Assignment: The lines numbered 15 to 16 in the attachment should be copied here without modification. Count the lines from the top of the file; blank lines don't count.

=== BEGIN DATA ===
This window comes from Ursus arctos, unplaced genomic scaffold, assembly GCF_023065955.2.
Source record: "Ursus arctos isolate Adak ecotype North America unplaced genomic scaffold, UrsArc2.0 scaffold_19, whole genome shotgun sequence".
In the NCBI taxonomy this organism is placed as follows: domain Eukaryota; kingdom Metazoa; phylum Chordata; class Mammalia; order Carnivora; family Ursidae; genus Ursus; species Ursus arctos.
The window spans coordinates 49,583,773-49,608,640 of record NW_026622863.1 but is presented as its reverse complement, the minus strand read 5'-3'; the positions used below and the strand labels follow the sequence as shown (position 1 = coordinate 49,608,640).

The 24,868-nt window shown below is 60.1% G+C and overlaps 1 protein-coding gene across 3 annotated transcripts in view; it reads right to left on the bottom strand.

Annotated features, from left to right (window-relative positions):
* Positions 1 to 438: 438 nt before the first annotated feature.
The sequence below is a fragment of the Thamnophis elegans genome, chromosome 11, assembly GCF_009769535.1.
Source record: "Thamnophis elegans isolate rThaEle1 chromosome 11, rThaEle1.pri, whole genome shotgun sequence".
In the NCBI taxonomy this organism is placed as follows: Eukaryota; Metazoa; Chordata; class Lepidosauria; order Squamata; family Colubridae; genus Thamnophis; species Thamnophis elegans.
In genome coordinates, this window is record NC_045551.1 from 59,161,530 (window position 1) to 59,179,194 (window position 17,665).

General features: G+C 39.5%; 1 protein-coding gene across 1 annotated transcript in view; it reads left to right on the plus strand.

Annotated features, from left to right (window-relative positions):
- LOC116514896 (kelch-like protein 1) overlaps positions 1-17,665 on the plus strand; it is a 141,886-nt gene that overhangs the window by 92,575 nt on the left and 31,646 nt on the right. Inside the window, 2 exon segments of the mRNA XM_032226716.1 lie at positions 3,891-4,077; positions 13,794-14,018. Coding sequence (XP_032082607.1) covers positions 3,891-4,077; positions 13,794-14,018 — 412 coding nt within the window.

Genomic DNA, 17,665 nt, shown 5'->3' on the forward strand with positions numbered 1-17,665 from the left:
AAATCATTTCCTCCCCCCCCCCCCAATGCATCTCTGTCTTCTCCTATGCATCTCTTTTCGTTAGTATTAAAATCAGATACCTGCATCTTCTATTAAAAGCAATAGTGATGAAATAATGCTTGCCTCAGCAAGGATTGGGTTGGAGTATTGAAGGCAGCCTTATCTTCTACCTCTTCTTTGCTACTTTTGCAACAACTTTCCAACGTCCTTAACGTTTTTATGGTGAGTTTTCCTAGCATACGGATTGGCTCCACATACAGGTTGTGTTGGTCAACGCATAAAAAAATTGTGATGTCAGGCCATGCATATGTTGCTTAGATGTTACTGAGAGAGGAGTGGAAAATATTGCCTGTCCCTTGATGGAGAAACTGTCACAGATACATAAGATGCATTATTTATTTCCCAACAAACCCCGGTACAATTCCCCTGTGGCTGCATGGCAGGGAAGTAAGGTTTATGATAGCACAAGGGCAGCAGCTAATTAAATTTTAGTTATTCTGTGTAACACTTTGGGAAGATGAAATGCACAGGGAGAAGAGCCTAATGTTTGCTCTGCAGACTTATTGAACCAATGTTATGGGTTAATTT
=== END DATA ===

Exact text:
Genomic DNA, 17,665 nt, shown 5'->3' on the forward strand with positions numbered 1-17,665 from the left:
AAATCATTTCCTCCCCCCCCCCCCAATGCATCTCTGTCTTCTCCTATGCATCTCTTTTCGTTAGTATTAAAATCAGATACCTGCATCTTCTATTAAAAGCAATAGTGATGAAATAATGCTTGCCTCAGCAAGGATTGGGTTGGAGTATTGAAGGCAGCCTTATCTTCTACCTCTTCTTTGCTACTTTTGCAACAACTTTCCAACGTCCTTAACGTTTTTATGGTGAGTTTTCCTAGCATACGGATTGGCTCCACATACAGGTTGTGTTGGTCAACGCATAAAAAAATTGTGATGTCAGGCCATGCATATGTTGCTTAGATGTTACTGAGAGAGGAGTGGAAAATATTGCCTGTCCCTTGATGGAGAAACTGTCACAGATACATAAGATGCATTATTTATTTCCCAACAAACCCCGGTACAATTCCCCTGTGGCTGCATGGCAGGGAAGTAAGGTTTATGATAGCACAAGGGCAGCAGCTAATTAAATTTTAGTTATTCTGTGTAACACTTTGGGAAGATGAAATGCACAGGGAGAAGAGCCTAATGTTTGCTCTGCAGACTTATTGAACCAATGTTATGGGTTAATTT